Flood damage cost still being tallied ay cancer centre and St. Joes
While there have been a few adjustments, the chemotherapy suite at the Juravinski Hospital and Cancer Centre is back to treating about 100 patients per day following last week’s cold weather-related flood.
“We are back to capacity,” said JHCC president Dr. Ralph Meyer.
A pipe ruptured in the third floor administrative area of the cancer centre on Concession Street around 5 p.m. on Jan. 7 resulting in a large gush of water that went through the ceilings and down the stairwells affecting the chemotherapy suite on the second floor, the patient assessment area on the first floor and the ground floor radiation unit.
The flood forced the closing of the cancer centre the next day and services began to return on Jan. 9
“We have assurances the patient care areas are entirely safe,” said Meyer, who noted all the affected areas have been thoroughly tested for mold and other debris.
While the flood did not affect any machinery, Meyer said they are still adding up the cost of structural damage left behind by the water, particularly in the chemo suite which has been reduced from 39 chairs or treatment areas to 30.
“We’re functioning on about three-quarters of the space,” said Meyer, who also noted the pharmacy which was located next to the suite has been moved to a fourth floor research area.
The move has resulted in treatment delays for some chemotherapy patients.
Meyer said repairs to the suite, the cost of which are still being tallied, will be tied to the planned renovation of the unit that will see the installation of a $750,000 robotic system later this year that will be used to mix the toxic chemotherapy drugs.
He noted they have also adjusted scheduling for some chemotherapy patients.
Previously patients would arrive at the centre, have blood work done to determine the mix of drugs they require and see a doctor before having the chemotherapy administered.
All of which can take three or four hours.
Since the flood many patients are now seeing their doctor and getting blood work done on one day and going straight to chemotherapy the next.
While it means an additional visit for the patient, it also enables the cancer centre to treat more people and reduce wait times, Meyer said.
The chemotherapy suite runs from 8 a.m. to 6 p.m. during the week and Meyer said those hours will be extended if needed but there are no immediate plans to do so.
Radiation therapy hours at the cancer centre were hiked from eight to 12 hours at the beginning of the year.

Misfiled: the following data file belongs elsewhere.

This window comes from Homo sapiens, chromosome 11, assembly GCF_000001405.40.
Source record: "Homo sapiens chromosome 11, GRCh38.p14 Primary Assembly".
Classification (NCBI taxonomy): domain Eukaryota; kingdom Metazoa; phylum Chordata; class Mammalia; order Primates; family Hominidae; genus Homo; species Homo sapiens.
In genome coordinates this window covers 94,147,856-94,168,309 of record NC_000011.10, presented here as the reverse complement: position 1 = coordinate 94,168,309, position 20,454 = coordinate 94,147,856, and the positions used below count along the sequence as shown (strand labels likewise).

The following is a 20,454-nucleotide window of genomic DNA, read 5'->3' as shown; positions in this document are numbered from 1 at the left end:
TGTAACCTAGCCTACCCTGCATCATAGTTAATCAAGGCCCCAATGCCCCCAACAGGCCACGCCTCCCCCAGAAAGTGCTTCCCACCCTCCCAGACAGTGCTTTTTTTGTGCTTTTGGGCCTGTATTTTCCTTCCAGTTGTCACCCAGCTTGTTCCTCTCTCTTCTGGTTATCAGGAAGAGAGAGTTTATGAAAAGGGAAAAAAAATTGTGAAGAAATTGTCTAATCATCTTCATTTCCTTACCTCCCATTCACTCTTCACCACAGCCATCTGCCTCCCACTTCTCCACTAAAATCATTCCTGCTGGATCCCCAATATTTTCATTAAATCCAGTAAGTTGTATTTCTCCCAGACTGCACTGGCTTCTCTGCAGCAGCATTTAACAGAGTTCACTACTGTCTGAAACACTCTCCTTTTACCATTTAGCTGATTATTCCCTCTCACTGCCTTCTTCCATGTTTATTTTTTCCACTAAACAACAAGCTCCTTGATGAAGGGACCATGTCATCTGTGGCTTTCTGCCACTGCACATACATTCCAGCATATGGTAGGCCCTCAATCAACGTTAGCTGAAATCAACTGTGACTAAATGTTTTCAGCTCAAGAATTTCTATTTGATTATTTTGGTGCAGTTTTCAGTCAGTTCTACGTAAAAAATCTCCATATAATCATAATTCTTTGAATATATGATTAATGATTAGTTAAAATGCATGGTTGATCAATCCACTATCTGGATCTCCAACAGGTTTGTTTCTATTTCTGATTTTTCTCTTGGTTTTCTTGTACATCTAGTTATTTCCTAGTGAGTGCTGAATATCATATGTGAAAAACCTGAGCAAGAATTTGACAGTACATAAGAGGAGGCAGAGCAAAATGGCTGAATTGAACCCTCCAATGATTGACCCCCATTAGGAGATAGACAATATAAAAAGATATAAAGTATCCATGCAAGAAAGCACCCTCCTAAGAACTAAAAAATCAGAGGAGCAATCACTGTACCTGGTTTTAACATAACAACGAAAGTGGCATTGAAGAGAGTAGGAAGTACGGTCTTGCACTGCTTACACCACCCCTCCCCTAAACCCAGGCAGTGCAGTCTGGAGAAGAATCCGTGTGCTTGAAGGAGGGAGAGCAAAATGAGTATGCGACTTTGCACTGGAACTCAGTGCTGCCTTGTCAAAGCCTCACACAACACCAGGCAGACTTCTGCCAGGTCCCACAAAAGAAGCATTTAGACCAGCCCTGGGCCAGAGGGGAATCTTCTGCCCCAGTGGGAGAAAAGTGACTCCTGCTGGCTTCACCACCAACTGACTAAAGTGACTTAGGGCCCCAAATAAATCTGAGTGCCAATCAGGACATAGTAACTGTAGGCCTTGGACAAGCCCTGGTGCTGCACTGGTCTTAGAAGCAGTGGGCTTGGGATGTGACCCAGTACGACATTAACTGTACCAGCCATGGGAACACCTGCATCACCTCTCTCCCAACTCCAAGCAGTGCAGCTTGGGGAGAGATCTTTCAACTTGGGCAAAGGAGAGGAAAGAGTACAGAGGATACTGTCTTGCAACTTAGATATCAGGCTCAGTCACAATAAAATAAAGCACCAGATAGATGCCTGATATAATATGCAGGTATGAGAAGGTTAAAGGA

Meyer noted the increase was not due to the flood; rather it was because two of their 11 radiation machines have been taken out of commission due to their age and the bunkers that house those machines need to be renovated prior to the installation of new machines later this year.
The longer hours will enable the unit to provide as many as 400 treatments per day and are expected to continue for at least another six months or perhaps longer as the cancer centre is looking to replace two more machines over the next two years.
Meyer said they have adjusted the shift schedule at the unit in order to maintain existing staff costs.
Meanwhile, the closure of 12 operating rooms and emergency department due to a cold weather related-flood at St. Joseph Healthcare Hamilton’s Charlton Avenue campus last week resulted in a 30 percent increase in visits to the emergency department at the JHCC.
Meyer noted the emergency department at the Mountain hospital normally sees 100-110 visits per day and last week that number jumped to as many as 140 visits including an additional 20 visits by ambulances.
Dozens of elective surgeries were also cancelled last week to make room for emergency or other operations that would have normally been done at St. Joes.
In some cases, Meyer noted patients from St. Joes had surgery performed at the JHCC and were then sent back to theCharlton Avenuehospital to recover.
While some day surgeries are still being cancelled, most other out-patient services were back to normal at the JHCC this week.
Over at St. Joes repair work continues after a pipe burst on the third floor of the surgical tower on Jan. 8.
Four operating rooms have been re-opened and the hospital is open for emergency surgery.
Hospital officials are hoping to get two more ORs back in service by the end of this week although it’s not known when all 12 operating rooms will be re-opened.
While the Charlton Avenue emergency department is back to 24-7 service, about 60 percent of the department remains blocked off for repairs and a medical surgical assessment unit has opened on the second floor for emergency patients who require further assessment or need to be admitted.
The emergnecy department is once again accepting ambulance traffic, walk-in patients, adult emergency psychiatry patients and some hip fracture and obstetrical emergencies.
All out-patient and diagnostic imaging services are running although there is limited capcacity for ultrasound due to the flood.